Yes, You Can Write a TAB Lesson Plan

There are many teachers hoping to try out a TAB model in their classrooms that get stuck at step one: Lesson Planning. How do you create a lesson when the kids are supposed make most of the decisions? Is “TAB Lesson Plan” an oxymoron? I don’t think so. Looking at it from the perspective of a project manager can help you design a TAB lesson that gives your students the right balance of structure and freedom. 
TAB Lesson Plan
If you’ve ever spoken to a project manager, you know there is a detailed process they follow to ensure their projects are successfully completed. Whether it’s designing new software or building a bridge,  project managers follow a four phase process: Initiation, Design, Production and Presentation. This strategy also works remarkably well for designing TAB lessons at the high school level. The following is an example of how this strategy can be applied to create a choice-based lesson plan. I’ll go over the basics first, then we’ll take a look at an actual TAB lesson from my classroom. 

The Basics



The initiation phase begins when the teacher introduces a topic or a theme. These ideas can range from open ideas, such as “Artists Communicate,” to more specific ideas, such as “Identity.” 


During the design phase, students are tasked with creating written lists of ideas related to their themes. From these lists, they design thumbnails of possible art projects. 


During the Initiation and Design phases, the class partakes in daily mini-lessons, where students are introduced to different mediums and techniques they might not yet be familiar with.

Production and Control

Once the designs are solid, the students are ready to create, choosing media that is appropriate for their designs. Based on their choices, they may need to explore and practice new media techniques before completing their projects. 


The students post photos of their work to their blogs along with personal reflections. The finished pieces are then presented for a class critique. 


Case Study: 3D Scale and Proportion Lesson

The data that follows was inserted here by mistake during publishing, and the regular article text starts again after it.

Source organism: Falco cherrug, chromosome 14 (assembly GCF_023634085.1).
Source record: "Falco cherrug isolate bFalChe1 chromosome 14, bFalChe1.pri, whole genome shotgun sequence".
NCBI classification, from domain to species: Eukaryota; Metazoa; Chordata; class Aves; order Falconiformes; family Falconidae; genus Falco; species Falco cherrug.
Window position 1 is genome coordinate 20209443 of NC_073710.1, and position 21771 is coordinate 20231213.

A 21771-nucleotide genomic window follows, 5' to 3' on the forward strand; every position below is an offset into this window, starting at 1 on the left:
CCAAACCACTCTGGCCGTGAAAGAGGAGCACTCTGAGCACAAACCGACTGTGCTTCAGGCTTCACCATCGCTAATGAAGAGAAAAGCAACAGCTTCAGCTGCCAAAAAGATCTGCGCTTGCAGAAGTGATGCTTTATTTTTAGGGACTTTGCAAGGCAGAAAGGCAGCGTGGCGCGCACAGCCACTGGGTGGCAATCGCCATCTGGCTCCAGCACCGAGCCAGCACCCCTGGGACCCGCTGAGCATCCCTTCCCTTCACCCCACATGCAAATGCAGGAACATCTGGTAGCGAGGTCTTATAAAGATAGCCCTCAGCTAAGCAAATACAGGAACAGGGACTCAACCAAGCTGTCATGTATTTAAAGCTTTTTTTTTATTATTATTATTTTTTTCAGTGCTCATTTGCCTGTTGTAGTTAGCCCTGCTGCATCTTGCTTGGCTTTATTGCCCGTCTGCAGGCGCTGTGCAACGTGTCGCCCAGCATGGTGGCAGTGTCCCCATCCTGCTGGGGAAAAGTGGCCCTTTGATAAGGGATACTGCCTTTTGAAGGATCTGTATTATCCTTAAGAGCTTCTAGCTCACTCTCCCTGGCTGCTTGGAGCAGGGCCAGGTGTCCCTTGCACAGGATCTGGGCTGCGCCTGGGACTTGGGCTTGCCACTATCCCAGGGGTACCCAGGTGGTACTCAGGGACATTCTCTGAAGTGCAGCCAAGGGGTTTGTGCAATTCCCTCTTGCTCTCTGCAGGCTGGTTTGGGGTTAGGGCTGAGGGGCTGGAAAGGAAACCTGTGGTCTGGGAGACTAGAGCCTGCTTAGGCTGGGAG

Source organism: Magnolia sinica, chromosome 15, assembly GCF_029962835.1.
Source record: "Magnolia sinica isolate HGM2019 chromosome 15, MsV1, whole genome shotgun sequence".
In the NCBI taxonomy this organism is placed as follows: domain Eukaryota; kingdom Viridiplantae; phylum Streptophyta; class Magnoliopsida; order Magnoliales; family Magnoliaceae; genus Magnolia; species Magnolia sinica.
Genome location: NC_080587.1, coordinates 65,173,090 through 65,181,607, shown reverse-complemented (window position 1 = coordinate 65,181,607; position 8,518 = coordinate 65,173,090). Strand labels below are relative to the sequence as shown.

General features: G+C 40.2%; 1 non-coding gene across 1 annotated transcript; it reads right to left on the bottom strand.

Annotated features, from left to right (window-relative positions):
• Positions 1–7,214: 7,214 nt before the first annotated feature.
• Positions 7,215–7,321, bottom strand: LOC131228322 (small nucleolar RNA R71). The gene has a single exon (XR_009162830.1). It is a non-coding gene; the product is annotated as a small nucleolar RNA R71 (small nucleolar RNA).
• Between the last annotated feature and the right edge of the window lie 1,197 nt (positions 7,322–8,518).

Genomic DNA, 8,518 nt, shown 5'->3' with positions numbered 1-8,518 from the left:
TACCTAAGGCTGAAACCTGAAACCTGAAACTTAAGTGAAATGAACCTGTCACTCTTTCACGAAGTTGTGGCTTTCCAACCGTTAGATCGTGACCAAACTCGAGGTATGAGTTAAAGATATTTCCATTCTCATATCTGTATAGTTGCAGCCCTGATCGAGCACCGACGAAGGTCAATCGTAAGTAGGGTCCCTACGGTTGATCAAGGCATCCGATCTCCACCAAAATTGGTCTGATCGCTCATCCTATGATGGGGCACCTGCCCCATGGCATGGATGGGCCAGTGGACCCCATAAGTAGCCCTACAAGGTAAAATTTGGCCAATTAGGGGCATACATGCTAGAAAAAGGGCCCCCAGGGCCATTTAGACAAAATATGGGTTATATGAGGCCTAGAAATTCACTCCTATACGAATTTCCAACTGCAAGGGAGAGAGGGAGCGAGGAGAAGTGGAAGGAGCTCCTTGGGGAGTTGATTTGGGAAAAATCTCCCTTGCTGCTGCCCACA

This case study follows an actual lesson plan that used the method above.


The initiation phase for this project began with the theme of “Questionable”. Along with the theme, two other constraints were applied to the project. The work being created had to be 3D and had to incorporate either the concept of proportion or scale. To get started, we looked at work by artists who incorporated scale or proportion in their work including Duane Hanson, Ron Mueck and Leonardo Da Vinci.



During the design phase, students worked in groups, creating written lists of as many “Questionable” ideas they could think of. These lists were shared with the entire class. Later, each student created a personal list in his or her sketchbook. From these list, they designed thumbnails of possible art projects. 



During the Initiation and design phases, the class participated in several mini-lessons. Since this was an Art Two class, the purpose of these lessons served mostly as a reminder on how to retrieve, work with, and clean up materials they were already familiar with, like clay. We also reviewed human proportion.

tab 4


Production and Control

The range of ideas for this project went much further than anticipated. Though some students selected traditional clay as their medium, other ideas included using wax, paper mache and Sculpey. This generated the need for several new mini-lessons about using these materials. Other questions about facial proportions also sparked mini-lessons. 


tab 6 tab 7 tab 5

Note: From a non-TAB view point, this might look like excessive work. The question could be asked, ”Why weren’t these topics covered at the beginning?” However, this is the beauty of teaching in a TAB environment. In a traditional teaching environment, these question wouldn’t have been generated. In the TAB environment, the students were able to push learning about materials and techniques even further than I had anticipated. 


Each student took part in three kinds of reflection, which is typically how we finish these types of projects.
The first was to update their blogs twice, once prior to production when ideas and sketches were done and again once the projects were completed. The second was to participate in a Feel Good Friday. On a Feel Good Friday, all the work is displayed along with comment sheets. Students walk around the room, view other students’ work and leave comments. The third reflection is a group peer critique.

Of course, this is only one method for teaching TAB at the high school level, but it’s definitely working for our students.


How do you come up with TAB lessons? Do you do something similar?

Do you have a different method or structure to share? What has been successful or not so successful for you?


Magazine articles and podcasts are opinions of professional education contributors and do not necessarily represent the position of the Art of Education University (AOEU) or its academic offerings. Contributors use terms in the way they are most often talked about in the scope of their educational experiences.


Ian Sands

Ian Sands, a high school art educator, is a former AOEU Writer. He is a co-author of The Open Art Room and believes art teachers shouldn’t make art—they should make artists.

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